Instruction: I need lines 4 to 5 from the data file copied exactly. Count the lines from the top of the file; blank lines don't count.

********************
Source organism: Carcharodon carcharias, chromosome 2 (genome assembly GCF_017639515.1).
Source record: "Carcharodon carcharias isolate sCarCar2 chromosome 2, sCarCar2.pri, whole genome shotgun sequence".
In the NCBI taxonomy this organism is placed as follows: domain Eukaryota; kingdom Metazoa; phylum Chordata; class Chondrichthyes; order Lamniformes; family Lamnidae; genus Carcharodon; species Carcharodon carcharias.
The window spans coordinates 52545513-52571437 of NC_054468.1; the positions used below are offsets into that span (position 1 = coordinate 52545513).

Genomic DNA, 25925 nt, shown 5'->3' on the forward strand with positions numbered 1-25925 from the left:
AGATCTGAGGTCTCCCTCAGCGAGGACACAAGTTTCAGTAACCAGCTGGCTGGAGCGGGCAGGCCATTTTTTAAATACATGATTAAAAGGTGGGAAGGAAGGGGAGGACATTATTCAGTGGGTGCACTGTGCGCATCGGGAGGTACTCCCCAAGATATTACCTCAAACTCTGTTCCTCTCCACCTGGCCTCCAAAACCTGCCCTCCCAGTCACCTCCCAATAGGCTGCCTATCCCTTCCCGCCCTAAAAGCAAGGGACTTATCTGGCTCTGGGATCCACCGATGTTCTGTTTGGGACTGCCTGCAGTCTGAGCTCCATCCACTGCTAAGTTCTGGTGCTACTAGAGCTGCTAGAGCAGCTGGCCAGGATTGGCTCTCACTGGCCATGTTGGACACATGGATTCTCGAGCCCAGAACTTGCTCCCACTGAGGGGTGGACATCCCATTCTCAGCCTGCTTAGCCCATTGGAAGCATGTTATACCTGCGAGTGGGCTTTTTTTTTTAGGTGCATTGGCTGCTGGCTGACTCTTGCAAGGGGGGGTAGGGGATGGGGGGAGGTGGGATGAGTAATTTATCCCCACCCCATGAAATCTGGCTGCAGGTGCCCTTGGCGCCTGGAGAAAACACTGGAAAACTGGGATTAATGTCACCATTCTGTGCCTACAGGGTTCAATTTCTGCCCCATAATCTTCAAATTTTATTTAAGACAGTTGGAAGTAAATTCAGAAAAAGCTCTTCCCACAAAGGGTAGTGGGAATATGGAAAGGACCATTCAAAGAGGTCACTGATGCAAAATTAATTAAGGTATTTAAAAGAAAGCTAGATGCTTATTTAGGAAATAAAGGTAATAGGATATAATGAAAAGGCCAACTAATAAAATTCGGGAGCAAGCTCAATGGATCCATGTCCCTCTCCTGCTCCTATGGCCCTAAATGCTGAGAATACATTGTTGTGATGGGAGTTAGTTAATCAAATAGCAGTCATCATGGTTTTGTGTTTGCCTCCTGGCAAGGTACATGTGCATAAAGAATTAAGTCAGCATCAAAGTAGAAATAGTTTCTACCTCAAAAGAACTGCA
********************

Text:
The window spans coordinates 52545513-52571437 of NC_054468.1; the positions used below are offsets into that span (position 1 = coordinate 52545513).

Genomic DNA, 25925 nt, shown 5'->3' on the forward strand with positions numbered 1-25925 from the left: